But I Don't Wanna: Part 1

Jul 11, 2017 13:55 · 497 words · 3 minutes read es6 javascript

Part One: Getting Started

First Things First: Everything’s Gonna Be Just Fine

Hey, remember when ES6 first started coming on the scene and you were like:

It started gaining traction, new libraries were being written in it, yet still you were like:

Then friends, family, co-workers, and YouTube subscribers all started using it, and yet…

It’s ok, little bird. I’m gonna tell you a secret:

The most commonly used ES6 features are little more than shorthand syntax for the language you already know and love. And guess what? You don’t even have to use them.

That’s right… ES6 is fully backwards-compatible with ES5. You can use as many or as few of the new features as you want.

I suggest that you incorporate as many of the new features as possible for one simple reason: ES6 is faster to write than its ES5 forefather.

By the end of this guide, you’ll take your js skills from this:

to this:

But wait…

However, there are two small things we have to talk about first:

  1. Dependency Management
  2. Cross-Browser Compatibility

I know I lost some readers with that tiny list alone. It’s ok, the sound of their exasperation only fuels my resolve. Luckily, there are a number of tools available to mitigate each or both of these problems. The most common tool in use today is Babel. However, Babel has a somewhat complicated setup and, as this book is about how to write ES6, and not how to create the best environment and toolchain, we’re gonna take a short cut.

0-to-100: Real Quick

Three B’s: Babel, Browserify & Budo

  • Babel: An ES6 transpiler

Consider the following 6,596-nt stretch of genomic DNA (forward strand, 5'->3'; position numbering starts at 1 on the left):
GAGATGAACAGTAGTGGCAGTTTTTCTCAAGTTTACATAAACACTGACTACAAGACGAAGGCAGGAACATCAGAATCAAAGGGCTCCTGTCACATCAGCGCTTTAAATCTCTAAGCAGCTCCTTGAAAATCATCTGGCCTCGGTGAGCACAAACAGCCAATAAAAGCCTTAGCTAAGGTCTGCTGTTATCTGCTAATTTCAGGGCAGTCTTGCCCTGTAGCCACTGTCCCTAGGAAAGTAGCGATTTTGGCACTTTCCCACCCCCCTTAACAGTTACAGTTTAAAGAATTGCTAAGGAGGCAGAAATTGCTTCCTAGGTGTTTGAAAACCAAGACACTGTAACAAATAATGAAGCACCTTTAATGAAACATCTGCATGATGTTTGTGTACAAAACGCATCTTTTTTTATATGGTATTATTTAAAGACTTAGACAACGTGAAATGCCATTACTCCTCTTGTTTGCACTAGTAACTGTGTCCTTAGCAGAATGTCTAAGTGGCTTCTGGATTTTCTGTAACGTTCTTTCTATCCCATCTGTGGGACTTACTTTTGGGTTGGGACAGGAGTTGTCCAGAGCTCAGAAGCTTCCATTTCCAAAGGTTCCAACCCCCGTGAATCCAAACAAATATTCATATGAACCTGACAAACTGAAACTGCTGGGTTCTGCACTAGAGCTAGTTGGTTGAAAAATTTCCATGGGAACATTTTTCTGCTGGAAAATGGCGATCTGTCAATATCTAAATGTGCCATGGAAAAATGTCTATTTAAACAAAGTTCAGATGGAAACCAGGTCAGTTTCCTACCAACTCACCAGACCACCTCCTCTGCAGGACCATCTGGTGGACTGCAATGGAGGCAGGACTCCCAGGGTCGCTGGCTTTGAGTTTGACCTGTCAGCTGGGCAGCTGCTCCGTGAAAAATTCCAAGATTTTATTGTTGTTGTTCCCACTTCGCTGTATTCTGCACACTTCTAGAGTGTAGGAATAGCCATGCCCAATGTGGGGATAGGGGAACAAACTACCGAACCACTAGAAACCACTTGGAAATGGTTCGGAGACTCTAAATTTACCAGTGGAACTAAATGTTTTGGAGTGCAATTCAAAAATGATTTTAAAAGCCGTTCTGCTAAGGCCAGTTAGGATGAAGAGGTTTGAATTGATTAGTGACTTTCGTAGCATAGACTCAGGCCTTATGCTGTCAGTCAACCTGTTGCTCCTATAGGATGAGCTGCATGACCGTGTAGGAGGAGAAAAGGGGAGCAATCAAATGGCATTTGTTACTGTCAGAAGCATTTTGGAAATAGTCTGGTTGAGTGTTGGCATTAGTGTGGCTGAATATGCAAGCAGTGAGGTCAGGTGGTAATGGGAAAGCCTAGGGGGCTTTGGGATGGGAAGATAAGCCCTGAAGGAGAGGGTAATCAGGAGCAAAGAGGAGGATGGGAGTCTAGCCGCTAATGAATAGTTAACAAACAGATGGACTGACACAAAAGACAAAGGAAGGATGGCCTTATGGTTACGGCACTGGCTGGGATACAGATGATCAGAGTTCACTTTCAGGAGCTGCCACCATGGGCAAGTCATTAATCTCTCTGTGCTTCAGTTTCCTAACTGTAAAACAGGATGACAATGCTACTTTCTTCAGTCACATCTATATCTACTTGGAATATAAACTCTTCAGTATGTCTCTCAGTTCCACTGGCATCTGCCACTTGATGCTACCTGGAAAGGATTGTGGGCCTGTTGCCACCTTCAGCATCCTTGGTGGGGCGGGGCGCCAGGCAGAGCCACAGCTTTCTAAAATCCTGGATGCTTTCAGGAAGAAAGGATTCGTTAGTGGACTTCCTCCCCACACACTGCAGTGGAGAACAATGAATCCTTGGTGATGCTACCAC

• Browserify: A pluggable dependency bundler
  • Budo: A local server that runs browserify on your code everytime you save it

We’ll go into more depth about what these do later… but for now, clone the quickstart repo I’ve created and install the package dependencies:

$ git clone https://github.com/8-uh/es6-budo.git
$ cd es6-budo
$ npm install

Once the install has finished running, open the directory in your favorite text editor (I suggest Atom). You should see a directory structure like:

├── src
│  └── index.js
├── .babelrc
├── .gitignore
├── bundle.js
├── index.html
├── package.json
└── sakura.css

Now… jump back to your terminal and type:

$ npm start

Your browser should automatically open and you will be presented with a page that looks like:
Budo-ES6 Hello, World!

Open your devtools console (assuming you’re using chrome… which you should be… press cmd+alt+j), and you should see:
budo hello console

Next, jump back to your editor and change the line of code in index.js to:

console.log('hello, console?')

and save.

If you glance back at your browser’s console, you’ll see that the output has changed. No need to refresh! But even more importantly… you can now write cross-browser compatible ES6 code.

That’s the power of Babel, Browserify, and Budo working for you.

Ten dollars says you’re looking at the screen like:
“I don’t see the difference.”

And, if you’ll just hold your horses, I’ll show you…

In part two.